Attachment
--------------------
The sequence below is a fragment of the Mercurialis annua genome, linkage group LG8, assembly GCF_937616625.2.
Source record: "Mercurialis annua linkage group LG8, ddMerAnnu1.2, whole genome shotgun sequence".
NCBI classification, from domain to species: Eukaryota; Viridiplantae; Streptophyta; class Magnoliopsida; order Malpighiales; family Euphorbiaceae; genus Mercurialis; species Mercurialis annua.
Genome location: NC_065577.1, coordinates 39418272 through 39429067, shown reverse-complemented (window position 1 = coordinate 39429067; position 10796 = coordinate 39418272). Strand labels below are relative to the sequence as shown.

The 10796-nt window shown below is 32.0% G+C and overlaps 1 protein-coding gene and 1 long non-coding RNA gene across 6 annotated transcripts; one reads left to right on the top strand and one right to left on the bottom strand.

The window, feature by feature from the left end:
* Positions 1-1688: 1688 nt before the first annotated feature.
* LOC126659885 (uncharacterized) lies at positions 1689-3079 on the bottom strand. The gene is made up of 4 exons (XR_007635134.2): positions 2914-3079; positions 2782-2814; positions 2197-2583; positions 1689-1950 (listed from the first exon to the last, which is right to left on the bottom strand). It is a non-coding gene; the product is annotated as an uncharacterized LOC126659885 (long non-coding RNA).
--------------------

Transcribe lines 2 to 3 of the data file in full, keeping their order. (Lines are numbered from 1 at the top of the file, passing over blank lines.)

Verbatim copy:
Source record: "Mercurialis annua linkage group LG8, ddMerAnnu1.2, whole genome shotgun sequence".
NCBI classification, from domain to species: Eukaryota; Viridiplantae; Streptophyta; class Magnoliopsida; order Malpighiales; family Euphorbiaceae; genus Mercurialis; species Mercurialis annua.